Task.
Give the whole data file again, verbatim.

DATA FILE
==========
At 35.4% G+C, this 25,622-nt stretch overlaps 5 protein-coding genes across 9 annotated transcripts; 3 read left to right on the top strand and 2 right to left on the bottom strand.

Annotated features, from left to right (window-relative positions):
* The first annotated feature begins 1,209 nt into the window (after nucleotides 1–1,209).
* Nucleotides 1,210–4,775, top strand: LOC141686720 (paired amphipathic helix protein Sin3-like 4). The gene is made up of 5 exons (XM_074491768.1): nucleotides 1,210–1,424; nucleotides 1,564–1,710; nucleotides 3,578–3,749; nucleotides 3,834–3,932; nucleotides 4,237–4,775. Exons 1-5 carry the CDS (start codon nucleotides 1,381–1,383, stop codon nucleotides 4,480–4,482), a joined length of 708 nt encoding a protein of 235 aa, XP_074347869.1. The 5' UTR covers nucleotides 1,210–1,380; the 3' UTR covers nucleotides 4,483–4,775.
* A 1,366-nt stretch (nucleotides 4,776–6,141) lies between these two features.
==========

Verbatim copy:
At 35.4% G+C, this 25,622-nt stretch overlaps 5 protein-coding genes across 9 annotated transcripts; 3 read left to right on the top strand and 2 right to left on the bottom strand.

Annotated features, from left to right (window-relative positions):
* The first annotated feature begins 1,209 nt into the window (after nucleotides 1–1,209).
* Nucleotides 1,210–4,775, top strand: LOC141686720 (paired amphipathic helix protein Sin3-like 4). The gene is made up of 5 exons (XM_074491768.1): nucleotides 1,210–1,424; nucleotides 1,564–1,710; nucleotides 3,578–3,749; nucleotides 3,834–3,932; nucleotides 4,237–4,775. Exons 1-5 carry the CDS (start codon nucleotides 1,381–1,383, stop codon nucleotides 4,480–4,482), a joined length of 708 nt encoding a protein of 235 aa, XP_074347869.1. The 5' UTR covers nucleotides 1,210–1,380; the 3' UTR covers nucleotides 4,483–4,775.
* A 1,366-nt stretch (nucleotides 4,776–6,141) lies between these two features.